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I have a timer class set up that is basically handling all of count down timer logic. All it does is on button press - counts from 60 to 0 seconds.

I have the following code in a Timer.m class.

- (void)advanceTimer
{
    self.lengthOfTime = [NSNumber numberWithInt:self.lengthOfTime.intValue - 1];
    NSLog(@"%@",self.lengthOfTime);
    [NSTimer scheduledTimerWithTimeInterval:1 target:self selector:@selector(advanceTimer) userInfo:nil repeats:NO];
}
- (void)startCountdown
{
    if (!self.lengthOfTime) self.lengthOfTime = [NSNumber numberWithInt:60];
    [NSTimer scheduledTimerWithTimeInterval:1 target:self selector:@selector(advanceTimer) userInfo:nil repeats:NO];
}

What I am looking to do is create a timer object in my View Controller that will update a label from the ViewController.m. Currently - the class works because I can NSLog from the Timer class and it counts down correctly. I thought about having the advanceTimer method return - but I can't seem to wrap my head around how to update the label in the ViewController with the returned data.

The only way I cold get the return to work was to have a button that refreshed the label to the correct countdown time... I can't get it to automatically count down...

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why don't you update label from your view controller??? –  Inder Kumar Rathore Feb 12 '12 at 13:02
    
Crap - that is what I meant... my view controller. Rookie - I know... That is what I am actually trying to do. I have the Timer class - but can't figure out how to update the label in the View Controller with the Timer class... I will update the post –  dingerkingh Feb 12 '12 at 13:18
    
I think implementing a class for timer and then using that is a very complicated thing.. why don't you use theses two methods directly in the View Controller class and directly access the label in it? –  Inder Kumar Rathore Feb 12 '12 at 13:23
1  
Well - I guess I don't have a reason... For some reason I thought it made more sense to have the timer class be all on it's own... but as it appears - that may not be the case. I guess the main reason was I thought it would allow me to be able to build off of the class in the future. I guess that could still be done if I just moved the code to the view controller –  dingerkingh Feb 12 '12 at 13:27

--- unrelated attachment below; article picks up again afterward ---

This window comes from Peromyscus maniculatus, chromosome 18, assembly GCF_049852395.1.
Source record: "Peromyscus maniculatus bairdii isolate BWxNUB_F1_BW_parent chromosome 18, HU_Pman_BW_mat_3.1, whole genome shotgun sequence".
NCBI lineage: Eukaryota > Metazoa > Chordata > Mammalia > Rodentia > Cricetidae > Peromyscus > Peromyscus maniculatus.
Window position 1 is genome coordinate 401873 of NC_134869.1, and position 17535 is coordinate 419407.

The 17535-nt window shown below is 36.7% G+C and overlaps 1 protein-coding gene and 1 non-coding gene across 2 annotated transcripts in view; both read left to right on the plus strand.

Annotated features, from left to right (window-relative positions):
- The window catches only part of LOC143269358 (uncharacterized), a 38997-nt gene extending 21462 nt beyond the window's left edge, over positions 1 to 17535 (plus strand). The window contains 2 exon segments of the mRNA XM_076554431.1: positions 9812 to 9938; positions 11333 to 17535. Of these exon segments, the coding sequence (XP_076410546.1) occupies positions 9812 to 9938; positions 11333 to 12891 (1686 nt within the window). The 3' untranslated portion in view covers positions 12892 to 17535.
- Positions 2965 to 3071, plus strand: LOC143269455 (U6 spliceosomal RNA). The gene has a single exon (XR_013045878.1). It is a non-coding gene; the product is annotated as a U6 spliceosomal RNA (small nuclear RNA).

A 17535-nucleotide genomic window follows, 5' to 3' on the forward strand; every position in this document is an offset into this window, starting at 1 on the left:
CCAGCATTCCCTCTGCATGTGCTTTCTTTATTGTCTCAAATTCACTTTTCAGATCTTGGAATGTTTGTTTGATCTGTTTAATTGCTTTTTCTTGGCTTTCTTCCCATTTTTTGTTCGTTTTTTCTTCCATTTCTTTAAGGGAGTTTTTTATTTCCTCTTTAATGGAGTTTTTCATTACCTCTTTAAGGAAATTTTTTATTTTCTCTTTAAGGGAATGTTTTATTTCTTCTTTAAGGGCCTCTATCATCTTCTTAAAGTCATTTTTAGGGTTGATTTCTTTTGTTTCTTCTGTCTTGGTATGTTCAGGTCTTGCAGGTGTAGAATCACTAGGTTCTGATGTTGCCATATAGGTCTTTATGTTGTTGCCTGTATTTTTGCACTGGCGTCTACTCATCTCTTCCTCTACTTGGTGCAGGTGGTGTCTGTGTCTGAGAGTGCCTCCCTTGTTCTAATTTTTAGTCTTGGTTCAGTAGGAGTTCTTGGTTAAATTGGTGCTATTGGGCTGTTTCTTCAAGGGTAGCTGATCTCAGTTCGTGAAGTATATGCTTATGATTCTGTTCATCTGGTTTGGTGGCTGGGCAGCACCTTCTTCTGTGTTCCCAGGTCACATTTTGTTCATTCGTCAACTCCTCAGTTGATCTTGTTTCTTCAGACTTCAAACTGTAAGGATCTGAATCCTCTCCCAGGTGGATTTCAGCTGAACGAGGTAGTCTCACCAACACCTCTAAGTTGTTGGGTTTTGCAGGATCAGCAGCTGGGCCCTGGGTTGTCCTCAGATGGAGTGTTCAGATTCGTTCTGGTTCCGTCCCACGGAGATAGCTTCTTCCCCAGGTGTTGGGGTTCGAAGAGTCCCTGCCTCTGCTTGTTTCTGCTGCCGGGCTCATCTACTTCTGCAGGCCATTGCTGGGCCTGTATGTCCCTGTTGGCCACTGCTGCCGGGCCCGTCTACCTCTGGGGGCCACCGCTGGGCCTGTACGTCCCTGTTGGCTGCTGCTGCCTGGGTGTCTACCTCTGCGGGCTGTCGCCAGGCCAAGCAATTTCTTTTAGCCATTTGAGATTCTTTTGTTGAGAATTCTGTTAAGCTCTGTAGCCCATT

3 Answers 3

up vote 1 down vote accepted

Well, if you know how to update a label by clicking a button, you have everything in place to connect everything else:

If your view controller has an IBOutlet for the label and an IBAction that updates it, why not call the view-controller's action in your advanceTimer method?

Yet easier, you could connect your timer class to the label. You might do it like this:

// Timer.h:
@interface Timer : NSObject

@property (retain, nonatomic) IBOutlet UILabel *timeLabel;
@property (assign, nonatomic) NSInteger secondsRemaining;
@property (assign, nonatomic) NSTimer *timer;

- (IBAction)startCountdown:(id)sender;
- (IBAction)stopCountdown:(id)sender;
- (void)timerFired:(NSTimer *)timer;

@end

// Timer.m
@implementation Timer

@synthesize timeLabel = timeLabel_;
@synthesize secondsRemaining = secondsRemaining;
@synthesize timer = timer_;

- (void)setTimer:(NSTimer *)timer
{
    if (timer = timer_)
        return;

    [timer_ invalidate];
    timer_ = timer;
}

- (void)scheduleTimer
{
    if (self.secondsRemaining <= 0) {
        self.timer = nil;
    } else {
        self.timer = [NSTimer scheduledTimerWithTimeInterval:1 target:self selector:@selector(timerFired:) userInfo:nil repeats:NO];
    }
}

- (void)timerFired:(NSTimer *)timer
{
    self.secondsRemaining -= 1;
    NSString *displayString = [NSString stringWithFormat:@"%d", self.secondsRemaining];
    self.timeLabel.text = displayString;
    [self scheduleTimer];
}

- (IBAction)startCountdown:(id)sender
{
    self.secondsRemaining = 60;
    [self scheduleTimer];